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Behind the Surge in Mobile Advertising

A Q&A with the founder of the Jumptap network.
November 18, 2010

With so much consumer attention shifting to mobile phones and tablets, the business of advertising in mobile media is on a steep upward trajectory. A surging number of apps are supported by ads, and users can expect to see more ads when they view mobile video or use smart phones to conduct searches. In the United States, mobile ads are expected to bring in $1 billion next year (chart). Globally, mobile advertising is already a $3.5 billion business.

Surge in spending: U.S. marketers are expected to buy more than $1 billion in mobile advertising next year, with strong growth continuing through at least 2014. Figures include many different types of ads, including banners, video, rich media, search, and message-based advertising. (Chart in millions of dollars and annual percent change) Data: eMarketer

When companies buy mobile ads, they typically arrange placement through a network that submits bids for open ad space and runs the campaign across many different devices, apps, and sites. The top network by market share is run by Google, which acquired AdMob last year. The number-two player, Apple, entered the market at the beginning of the year when it bought Quattro Wireless.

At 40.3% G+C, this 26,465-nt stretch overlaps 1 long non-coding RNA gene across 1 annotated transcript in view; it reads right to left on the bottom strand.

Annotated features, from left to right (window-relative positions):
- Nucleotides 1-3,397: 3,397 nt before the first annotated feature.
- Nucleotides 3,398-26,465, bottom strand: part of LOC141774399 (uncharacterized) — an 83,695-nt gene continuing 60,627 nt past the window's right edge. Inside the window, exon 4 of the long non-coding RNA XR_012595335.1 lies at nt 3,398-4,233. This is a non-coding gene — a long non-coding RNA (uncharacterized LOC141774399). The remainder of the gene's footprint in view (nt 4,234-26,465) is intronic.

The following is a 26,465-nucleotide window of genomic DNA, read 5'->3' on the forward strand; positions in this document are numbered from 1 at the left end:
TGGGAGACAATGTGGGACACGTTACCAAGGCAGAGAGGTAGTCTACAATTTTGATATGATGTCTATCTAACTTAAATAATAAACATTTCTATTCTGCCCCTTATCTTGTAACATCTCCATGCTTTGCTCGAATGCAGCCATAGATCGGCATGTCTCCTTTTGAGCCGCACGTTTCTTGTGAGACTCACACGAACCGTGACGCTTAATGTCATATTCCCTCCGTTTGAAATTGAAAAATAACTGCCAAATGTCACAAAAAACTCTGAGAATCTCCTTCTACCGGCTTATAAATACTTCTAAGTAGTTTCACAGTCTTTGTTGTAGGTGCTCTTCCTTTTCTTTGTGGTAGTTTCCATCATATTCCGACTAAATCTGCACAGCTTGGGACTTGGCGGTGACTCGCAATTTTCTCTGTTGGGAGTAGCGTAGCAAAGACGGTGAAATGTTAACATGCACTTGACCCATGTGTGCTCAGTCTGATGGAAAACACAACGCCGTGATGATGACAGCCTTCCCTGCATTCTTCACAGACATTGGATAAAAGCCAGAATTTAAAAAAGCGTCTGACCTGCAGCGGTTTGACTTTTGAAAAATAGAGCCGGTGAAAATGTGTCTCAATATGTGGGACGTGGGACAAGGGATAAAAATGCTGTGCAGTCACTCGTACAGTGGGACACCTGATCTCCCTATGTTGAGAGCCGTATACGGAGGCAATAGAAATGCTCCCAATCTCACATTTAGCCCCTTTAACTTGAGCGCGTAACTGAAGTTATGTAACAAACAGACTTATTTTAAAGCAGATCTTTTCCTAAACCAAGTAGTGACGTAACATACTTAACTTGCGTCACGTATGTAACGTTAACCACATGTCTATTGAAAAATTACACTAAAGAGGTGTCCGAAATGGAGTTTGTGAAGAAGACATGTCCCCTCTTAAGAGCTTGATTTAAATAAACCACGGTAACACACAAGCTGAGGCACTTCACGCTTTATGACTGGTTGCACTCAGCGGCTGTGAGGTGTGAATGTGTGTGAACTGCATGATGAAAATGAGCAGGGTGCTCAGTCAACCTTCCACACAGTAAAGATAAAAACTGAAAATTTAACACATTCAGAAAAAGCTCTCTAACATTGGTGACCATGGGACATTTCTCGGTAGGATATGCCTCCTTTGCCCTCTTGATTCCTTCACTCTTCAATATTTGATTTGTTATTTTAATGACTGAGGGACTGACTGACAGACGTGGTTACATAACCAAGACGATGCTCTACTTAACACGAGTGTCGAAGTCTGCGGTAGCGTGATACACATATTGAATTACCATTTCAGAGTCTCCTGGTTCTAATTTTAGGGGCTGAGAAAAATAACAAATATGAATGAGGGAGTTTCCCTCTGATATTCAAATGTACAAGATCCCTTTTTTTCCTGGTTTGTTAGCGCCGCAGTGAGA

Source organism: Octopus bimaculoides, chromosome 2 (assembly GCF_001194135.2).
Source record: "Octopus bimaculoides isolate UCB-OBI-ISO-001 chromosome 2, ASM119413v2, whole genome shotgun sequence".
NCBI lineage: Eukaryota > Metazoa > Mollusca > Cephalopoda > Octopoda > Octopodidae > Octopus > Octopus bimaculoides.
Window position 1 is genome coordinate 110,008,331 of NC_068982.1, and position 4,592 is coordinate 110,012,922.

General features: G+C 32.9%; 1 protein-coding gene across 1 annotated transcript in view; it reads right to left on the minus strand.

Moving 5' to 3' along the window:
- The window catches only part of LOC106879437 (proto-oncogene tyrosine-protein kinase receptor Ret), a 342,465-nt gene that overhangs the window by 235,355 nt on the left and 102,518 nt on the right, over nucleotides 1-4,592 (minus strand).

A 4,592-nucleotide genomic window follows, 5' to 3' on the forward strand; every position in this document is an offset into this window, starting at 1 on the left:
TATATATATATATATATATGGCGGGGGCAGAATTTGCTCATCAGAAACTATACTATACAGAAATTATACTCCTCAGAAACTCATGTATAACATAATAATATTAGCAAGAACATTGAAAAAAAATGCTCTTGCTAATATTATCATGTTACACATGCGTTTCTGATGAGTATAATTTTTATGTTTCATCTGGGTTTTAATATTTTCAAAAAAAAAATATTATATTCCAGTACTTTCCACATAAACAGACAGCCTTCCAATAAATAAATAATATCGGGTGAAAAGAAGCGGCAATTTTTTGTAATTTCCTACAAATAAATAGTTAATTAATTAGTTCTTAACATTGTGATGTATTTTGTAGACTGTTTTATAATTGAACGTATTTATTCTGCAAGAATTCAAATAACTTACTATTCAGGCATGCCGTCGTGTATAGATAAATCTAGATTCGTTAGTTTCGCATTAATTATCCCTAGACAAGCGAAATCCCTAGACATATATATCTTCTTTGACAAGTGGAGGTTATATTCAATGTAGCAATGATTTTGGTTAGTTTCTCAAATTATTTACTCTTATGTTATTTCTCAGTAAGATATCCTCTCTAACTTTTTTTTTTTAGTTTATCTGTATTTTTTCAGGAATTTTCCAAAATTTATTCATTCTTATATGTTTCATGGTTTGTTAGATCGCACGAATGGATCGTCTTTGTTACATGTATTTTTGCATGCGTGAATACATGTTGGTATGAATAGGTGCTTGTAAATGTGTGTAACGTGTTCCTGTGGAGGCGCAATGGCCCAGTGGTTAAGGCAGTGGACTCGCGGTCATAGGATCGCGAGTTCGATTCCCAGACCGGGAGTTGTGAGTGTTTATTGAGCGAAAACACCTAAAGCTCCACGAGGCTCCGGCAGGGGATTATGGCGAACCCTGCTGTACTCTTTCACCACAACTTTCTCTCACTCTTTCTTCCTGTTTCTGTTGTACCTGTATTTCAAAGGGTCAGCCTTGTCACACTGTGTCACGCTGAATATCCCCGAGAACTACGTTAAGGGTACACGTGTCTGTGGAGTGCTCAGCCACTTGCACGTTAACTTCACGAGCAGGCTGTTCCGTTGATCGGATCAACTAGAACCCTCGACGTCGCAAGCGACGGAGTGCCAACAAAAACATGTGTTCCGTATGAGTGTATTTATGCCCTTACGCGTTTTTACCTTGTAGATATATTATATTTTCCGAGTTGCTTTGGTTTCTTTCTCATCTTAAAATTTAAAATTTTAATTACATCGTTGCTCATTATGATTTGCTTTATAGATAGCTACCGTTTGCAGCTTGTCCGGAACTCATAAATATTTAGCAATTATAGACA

The number three-network, Jumptap, is a privately held company based in Cambridge, Massachusetts. Technology Review sat down with Jumptap’s founder, Jorey Ramer, to find out about the challenges of serving ads to on-the-go people who would rather avoid them.

TR: What accounts for such strong growth in mobile advertising?

Ramer: The mobile advertising sector sits at the intersection of two converging trends. On one side, out of a $450 billion global industry of advertising, you see digital advertising eclipsing traditional forms of media.

You also see, over the course of the next three to five years, financial analysts like Morgan Stanley, industry analysts like Gartner and Pew, all predicting that more people will be accessing the Internet through their mobile device than they will through the PC.